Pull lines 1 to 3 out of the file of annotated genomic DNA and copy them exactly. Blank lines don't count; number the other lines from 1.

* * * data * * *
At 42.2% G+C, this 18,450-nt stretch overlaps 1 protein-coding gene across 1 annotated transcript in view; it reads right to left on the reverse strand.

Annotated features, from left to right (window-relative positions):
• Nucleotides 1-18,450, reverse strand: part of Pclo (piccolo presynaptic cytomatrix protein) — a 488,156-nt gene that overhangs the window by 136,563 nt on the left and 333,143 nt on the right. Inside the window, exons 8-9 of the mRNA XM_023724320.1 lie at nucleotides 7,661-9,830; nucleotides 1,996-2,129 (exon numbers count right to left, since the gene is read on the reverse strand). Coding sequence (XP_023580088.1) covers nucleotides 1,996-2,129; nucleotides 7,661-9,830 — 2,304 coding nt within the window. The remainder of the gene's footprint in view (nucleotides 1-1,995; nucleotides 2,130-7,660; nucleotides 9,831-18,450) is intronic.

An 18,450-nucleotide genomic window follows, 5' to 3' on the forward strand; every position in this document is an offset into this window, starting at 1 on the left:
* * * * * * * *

At 42.2% G+C, this 18,450-nt stretch overlaps 1 protein-coding gene across 1 annotated transcript in view; it reads right to left on the reverse strand.

Annotated features, from left to right (window-relative positions):
• Nucleotides 1-18,450, reverse strand: part of Pclo (piccolo presynaptic cytomatrix protein) — a 488,156-nt gene that overhangs the window by 136,563 nt on the left and 333,143 nt on the right. Inside the window, exons 8-9 of the mRNA XM_023724320.1 lie at nucleotides 7,661-9,830; nucleotides 1,996-2,129 (exon numbers count right to left, since the gene is read on the reverse strand). Coding sequence (XP_023580088.1) covers nucleotides 1,996-2,129; nucleotides 7,661-9,830 — 2,304 coding nt within the window. The remainder of the gene's footprint in view (nucleotides 1-1,995; nucleotides 2,130-7,660; nucleotides 9,831-18,450) is intronic.